Bailey: Part of it, I think, is maybe the local government's view of growth—maybe they're pro- or anti-growth. But I think a lot of it has to do with preference. You're talking about the multifamily phenomenon that has gone up in most of the downtowns across the United States, and really there has been this move more toward urbanization with the millennials. They've, in some respects, been in this environment and want to stay in this environment. They were in this environment during a number of their college years, in some respects. Their friends are here and they want to stay here. And we've also provided and geared a bunch of services through mass transit to making more of these apartments walkable.
And so I think that there has been a focus on that dynamic. At the same point, I think that if you look at the 'burbs, I think that maybe some of the growth and some of the movement that we've consistently seen downtown in the urban areas that naturally occurred from the urban areas to the suburban areas has been delayed. Whether it was too much student debt or whether it's because we're building these apartments that are like the Taj Mahal and you never want to leave—I don't know, exactly. There are a number of issues, I think, but I think eventually we'll see a return back to this natural flow to the suburbs.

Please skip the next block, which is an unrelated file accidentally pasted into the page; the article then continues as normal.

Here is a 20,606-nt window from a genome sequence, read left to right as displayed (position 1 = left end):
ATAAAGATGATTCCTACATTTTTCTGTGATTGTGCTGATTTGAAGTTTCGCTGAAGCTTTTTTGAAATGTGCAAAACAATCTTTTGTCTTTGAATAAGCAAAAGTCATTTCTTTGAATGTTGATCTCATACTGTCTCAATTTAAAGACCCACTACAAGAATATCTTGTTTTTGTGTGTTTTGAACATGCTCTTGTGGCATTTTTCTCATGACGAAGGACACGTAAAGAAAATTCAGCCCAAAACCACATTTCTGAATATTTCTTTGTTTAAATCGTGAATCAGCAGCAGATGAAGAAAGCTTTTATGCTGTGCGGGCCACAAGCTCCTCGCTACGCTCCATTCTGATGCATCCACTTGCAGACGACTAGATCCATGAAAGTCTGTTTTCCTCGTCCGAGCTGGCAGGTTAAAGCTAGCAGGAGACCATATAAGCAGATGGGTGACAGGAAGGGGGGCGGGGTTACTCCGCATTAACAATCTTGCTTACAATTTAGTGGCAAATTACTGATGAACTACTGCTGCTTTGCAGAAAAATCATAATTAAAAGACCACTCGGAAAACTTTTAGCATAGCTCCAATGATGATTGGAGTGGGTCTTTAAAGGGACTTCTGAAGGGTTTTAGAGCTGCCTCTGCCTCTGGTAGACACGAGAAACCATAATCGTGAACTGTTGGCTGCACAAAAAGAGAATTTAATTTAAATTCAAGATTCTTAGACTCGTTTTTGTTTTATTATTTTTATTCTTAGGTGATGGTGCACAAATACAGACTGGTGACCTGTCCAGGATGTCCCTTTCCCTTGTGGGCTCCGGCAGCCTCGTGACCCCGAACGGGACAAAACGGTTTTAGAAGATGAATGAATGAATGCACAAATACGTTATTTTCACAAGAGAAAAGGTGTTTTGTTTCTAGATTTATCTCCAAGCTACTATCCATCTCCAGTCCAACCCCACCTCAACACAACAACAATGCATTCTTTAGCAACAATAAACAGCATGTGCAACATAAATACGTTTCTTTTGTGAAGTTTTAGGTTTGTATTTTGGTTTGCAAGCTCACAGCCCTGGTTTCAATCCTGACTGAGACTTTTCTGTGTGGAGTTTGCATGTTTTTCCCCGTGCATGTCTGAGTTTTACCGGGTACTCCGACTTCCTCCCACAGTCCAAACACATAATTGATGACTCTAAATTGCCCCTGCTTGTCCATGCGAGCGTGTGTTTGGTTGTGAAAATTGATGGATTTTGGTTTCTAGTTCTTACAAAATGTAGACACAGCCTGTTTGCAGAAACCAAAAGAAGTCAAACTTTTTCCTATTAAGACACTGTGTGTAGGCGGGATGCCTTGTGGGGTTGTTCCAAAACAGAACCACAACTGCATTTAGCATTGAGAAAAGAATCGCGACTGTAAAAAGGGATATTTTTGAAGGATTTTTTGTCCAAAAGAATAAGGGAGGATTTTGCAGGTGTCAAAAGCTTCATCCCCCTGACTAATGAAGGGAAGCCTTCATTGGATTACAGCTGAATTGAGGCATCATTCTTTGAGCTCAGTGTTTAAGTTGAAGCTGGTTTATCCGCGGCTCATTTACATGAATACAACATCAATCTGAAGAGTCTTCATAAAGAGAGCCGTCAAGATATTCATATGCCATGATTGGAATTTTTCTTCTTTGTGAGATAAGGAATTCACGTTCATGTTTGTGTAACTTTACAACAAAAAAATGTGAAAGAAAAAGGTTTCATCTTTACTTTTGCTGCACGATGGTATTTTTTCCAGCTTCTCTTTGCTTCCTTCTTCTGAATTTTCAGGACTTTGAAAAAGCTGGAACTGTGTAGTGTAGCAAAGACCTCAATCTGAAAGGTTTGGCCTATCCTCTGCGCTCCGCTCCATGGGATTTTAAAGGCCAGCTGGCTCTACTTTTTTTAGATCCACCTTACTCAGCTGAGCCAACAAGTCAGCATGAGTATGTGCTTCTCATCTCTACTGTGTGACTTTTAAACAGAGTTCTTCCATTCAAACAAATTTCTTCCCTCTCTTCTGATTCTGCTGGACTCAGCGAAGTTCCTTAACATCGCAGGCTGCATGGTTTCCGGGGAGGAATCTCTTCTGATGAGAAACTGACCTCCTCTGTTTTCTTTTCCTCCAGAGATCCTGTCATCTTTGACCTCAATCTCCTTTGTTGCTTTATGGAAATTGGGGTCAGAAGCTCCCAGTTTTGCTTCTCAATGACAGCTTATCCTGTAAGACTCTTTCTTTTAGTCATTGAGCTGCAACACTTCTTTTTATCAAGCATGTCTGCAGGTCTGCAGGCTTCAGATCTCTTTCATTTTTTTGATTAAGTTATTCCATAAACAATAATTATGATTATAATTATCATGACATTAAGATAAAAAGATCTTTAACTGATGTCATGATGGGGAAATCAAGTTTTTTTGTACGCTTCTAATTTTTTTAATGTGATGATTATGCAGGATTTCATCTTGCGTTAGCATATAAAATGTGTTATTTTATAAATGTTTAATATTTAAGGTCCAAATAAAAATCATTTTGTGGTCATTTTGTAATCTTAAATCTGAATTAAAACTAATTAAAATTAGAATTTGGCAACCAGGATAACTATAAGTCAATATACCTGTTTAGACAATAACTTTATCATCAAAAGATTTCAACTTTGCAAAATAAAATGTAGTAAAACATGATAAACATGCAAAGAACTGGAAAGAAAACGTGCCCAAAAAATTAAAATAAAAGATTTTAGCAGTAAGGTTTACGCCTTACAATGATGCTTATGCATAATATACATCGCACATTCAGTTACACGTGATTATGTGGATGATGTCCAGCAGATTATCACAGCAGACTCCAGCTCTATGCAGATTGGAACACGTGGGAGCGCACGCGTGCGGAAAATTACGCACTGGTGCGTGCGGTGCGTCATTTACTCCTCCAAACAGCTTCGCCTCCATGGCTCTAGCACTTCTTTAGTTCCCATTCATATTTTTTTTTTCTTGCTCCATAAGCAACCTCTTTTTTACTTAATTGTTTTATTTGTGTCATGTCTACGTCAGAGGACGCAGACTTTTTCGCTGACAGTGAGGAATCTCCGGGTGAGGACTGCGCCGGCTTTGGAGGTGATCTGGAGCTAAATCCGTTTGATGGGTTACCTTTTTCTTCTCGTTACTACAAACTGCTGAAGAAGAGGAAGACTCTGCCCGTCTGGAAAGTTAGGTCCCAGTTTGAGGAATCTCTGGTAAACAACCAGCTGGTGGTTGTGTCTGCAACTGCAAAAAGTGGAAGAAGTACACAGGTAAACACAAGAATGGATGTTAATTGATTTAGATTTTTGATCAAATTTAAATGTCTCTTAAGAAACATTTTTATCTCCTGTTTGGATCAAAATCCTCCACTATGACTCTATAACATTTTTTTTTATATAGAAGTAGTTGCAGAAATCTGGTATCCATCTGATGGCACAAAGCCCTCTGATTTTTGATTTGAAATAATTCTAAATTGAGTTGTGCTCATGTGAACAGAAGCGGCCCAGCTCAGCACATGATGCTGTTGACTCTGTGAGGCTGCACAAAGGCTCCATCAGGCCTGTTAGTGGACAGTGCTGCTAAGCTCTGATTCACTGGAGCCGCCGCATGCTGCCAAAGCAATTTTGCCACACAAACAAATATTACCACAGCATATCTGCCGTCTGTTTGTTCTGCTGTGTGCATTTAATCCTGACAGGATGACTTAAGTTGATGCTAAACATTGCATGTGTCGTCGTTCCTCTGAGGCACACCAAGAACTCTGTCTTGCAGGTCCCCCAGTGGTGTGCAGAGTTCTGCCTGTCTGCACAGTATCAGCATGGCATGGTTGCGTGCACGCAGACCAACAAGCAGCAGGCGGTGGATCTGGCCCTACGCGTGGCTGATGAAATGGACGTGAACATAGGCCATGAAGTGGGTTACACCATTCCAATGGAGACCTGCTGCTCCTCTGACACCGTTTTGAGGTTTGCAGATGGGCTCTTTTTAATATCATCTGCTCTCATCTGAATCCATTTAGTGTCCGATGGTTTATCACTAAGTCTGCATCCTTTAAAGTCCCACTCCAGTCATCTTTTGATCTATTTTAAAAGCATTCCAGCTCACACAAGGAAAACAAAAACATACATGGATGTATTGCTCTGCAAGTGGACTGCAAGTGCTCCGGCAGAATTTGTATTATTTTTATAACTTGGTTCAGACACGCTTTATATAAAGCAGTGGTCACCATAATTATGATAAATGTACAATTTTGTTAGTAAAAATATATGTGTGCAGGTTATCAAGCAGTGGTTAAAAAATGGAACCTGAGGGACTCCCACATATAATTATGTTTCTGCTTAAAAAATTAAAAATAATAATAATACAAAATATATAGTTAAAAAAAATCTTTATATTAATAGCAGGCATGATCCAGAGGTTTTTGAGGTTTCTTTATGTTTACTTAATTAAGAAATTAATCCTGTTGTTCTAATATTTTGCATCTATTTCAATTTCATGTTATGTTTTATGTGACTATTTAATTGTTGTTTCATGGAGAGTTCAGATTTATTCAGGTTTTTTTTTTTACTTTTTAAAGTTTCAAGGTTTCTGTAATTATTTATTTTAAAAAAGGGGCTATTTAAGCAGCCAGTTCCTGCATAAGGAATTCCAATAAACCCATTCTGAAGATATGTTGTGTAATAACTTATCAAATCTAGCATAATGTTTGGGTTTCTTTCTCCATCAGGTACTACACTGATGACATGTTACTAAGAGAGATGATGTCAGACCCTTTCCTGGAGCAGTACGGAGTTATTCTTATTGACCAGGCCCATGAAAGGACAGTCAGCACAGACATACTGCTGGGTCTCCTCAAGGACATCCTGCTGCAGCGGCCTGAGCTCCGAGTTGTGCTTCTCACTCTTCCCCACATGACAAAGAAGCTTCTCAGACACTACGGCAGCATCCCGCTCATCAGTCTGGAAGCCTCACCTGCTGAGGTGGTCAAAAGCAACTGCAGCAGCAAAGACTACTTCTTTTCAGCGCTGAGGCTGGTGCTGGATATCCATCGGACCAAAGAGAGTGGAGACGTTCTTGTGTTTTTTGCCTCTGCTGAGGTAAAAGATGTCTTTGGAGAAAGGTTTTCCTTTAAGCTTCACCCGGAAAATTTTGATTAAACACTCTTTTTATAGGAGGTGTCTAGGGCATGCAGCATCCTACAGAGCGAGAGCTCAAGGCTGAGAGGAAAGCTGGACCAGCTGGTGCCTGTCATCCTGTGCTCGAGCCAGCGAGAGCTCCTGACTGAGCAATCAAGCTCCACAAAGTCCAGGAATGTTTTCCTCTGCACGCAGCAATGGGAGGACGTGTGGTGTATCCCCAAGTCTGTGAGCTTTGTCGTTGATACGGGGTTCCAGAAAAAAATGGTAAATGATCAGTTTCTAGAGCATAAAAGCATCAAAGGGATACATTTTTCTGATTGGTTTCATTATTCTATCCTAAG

Davidson: Right. Well, Brian, we talked a little bit about Amazon and e-commerce more generally and how that's affecting traditional retailers. It's also affecting the industrial real estate sector, if I'm not mistaken. So the e-commerce players tend to need these really spacious, really tall distribution warehouses because they have to get product out very quickly, to people all over the place. How long do we see that dynamic continuing?
Bailey: And I know a lot of developers—industrial developers, particularly—who are very happy right now because of that.